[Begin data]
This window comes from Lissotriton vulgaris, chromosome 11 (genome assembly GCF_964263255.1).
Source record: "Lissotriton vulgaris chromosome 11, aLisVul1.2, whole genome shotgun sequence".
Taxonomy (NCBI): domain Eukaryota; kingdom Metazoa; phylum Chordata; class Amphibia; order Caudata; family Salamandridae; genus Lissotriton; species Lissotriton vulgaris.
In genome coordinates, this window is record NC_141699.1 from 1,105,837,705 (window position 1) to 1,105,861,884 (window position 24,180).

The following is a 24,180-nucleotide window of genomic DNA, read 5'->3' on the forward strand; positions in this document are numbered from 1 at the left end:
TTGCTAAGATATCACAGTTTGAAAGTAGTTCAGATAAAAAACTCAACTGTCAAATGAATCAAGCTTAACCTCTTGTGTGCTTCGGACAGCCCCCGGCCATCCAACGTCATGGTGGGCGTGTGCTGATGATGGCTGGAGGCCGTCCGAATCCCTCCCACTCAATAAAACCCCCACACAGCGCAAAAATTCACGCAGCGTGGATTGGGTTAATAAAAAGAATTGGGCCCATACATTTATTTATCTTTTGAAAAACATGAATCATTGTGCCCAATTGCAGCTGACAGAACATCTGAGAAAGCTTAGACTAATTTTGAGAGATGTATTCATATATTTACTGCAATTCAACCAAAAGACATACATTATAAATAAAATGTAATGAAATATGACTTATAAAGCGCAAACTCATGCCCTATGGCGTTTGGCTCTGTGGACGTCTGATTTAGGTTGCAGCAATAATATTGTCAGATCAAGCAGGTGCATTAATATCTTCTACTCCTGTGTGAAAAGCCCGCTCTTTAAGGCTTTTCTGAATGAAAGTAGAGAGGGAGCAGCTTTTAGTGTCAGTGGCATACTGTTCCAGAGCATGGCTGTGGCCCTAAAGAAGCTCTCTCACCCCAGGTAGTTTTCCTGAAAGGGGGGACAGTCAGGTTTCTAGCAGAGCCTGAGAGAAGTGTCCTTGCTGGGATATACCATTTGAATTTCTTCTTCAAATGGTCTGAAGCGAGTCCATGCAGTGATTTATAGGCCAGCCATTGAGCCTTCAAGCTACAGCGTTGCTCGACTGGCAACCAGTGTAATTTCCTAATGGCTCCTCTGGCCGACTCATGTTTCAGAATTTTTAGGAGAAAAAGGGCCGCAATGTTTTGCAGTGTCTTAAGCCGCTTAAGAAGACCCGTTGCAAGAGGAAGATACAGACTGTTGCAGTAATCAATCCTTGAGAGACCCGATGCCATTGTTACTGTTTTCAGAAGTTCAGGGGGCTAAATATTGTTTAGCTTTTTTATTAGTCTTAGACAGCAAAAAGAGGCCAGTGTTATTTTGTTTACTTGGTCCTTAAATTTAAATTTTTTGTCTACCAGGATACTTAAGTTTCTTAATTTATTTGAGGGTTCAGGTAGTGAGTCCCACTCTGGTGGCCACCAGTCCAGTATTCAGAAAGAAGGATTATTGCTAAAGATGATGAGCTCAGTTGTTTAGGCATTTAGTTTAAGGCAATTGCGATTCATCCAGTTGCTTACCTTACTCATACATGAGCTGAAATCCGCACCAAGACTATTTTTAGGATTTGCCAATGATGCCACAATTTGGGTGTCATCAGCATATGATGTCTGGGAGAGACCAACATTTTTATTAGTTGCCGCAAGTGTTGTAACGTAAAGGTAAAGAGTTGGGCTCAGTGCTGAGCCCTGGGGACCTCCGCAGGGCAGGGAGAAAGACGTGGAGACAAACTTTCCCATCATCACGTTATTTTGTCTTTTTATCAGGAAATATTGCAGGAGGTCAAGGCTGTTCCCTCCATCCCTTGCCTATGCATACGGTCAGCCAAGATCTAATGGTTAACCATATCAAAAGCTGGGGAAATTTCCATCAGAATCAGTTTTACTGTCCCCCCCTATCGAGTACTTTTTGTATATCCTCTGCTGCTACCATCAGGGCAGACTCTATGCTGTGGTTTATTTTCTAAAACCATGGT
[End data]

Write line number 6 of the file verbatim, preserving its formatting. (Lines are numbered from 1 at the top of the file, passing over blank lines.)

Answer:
TTGCTAAGATATCACAGTTTGAAAGTAGTTCAGATAAAAAACTCAACTGTCAAATGAATCAAGCTTAACCTCTTGTGTGCTTCGGACAGCCCCCGGCCATCCAACGTCATGGTGGGCGTGTGCTGATGATGGCTGGAGGCCGTCCGAATCCCTCCCACTCAATAAAACCCCCACACAGCGCAAAAATTCACGCAGCGTGGATTGGGTTAATAAAAAGAATTGGGCCCATACATTTATTTATCTTTTGAAAAACATGAATCATTGTGCCCAATTGCAGCTGACAGAACATCTGAGAAAGCTTAGACTAATTTTGAGAGATGTATTCATATATTTACTGCAATTCAACCAAAAGACATACATTATAAATAAAATGTAATGAAATATGACTTATAAAGCGCAAACTCATGCCCTATGGCGTTTGGCTCTGTGGACGTCTGATTTAGGTTGCAGCAATAATATTGTCAGATCAAGCAGGTGCATTAATATCTTCTACTCCTGTGTGAAAAGCCCGCTCTTTAAGGCTTTTCTGAATGAAAGTAGAGAGGGAGCAGCTTTTAGTGTCAGTGGCATACTGTTCCAGAGCATGGCTGTGGCCCTAAAGAAGCTCTCTCACCCCAGGTAGTTTTCCTGAAAGGGGGGACAGTCAGGTTTCTAGCAGAGCCTGAGAGAAGTGTCCTTGCTGGGATATACCATTTGAATTTCTTCTTCAAATGGTCTGAAGCGAGTCCATGCAGTGATTTATAGGCCAGCCATTGAGCCTTCAAGCTACAGCGTTGCTCGACTGGCAACCAGTGTAATTTCCTAATGGCTCCTCTGGCCGACTCATGTTTCAGAATTTTTAGGAGAAAAAGGGCCGCAATGTTTTGCAGTGTCTTAAGCCGCTTAAGAAGACCCGTTGCAAGAGGAAGATACAGACTGTTGCAGTAATCAATCCTTGAGAGACCCGATGCCATTGTTACTGTTTTCAGAAGTTCAGGGGGCTAAATATTGTTTAGCTTTTTTATTAGTCTTAGACAGCAAAAAGAGGCCAGTGTTATTTTGTTTACTTGGTCCTTAAATTTAAATTTTTTGTCTACCAGGATACTTAAGTTTCTTAATTTATTTGAGGGTTCAGGTAGTGAGTCCCACTCTGGTGGCCACCAGTCCAGTATTCAGAAAGAAGGATTATTGCTAAAGATGATGAGCTCAGTTGTTTAGGCATTTAGTTTAAGGCAATTGCGATTCATCCAGTTGCTTACCTTACTCATACATGAGCTGAAATCCGCACCAAGACTATTTTTAGGATTTGCCAATGATGCCACAATTTGGGTGTCATCAGCATATGATGTCTGGGAGAGACCAACATTTTTATTAGTTGCCGCAAGTGTTGTAACGTAAAGGTAAAGAGTTGGGCTCAGTGCTGAGCCCTGGGGACCTCCGCAGGGCAGGGAGAAAGACGTGGAGACAAACTTTCCCATCATCACGTTATTTTGTCTTTTTATCAGGAAATATTGCAGGAGGTCAAGGCTGTTCCCTCCATCCCTTGCCTATGCATACGGTCAGCCAAGATCTAATGGTTAACCATATCAAAAGCTGGGGAAATTTCCATCAGAATCAGTTTTACTGTCCCCCCCTATCGAGTACTTTTTGTATATCCTCTGCTGCTACCATCAGGGCAGACTCTATGCTGTGGTTTATTTTCTAAAACCATGGT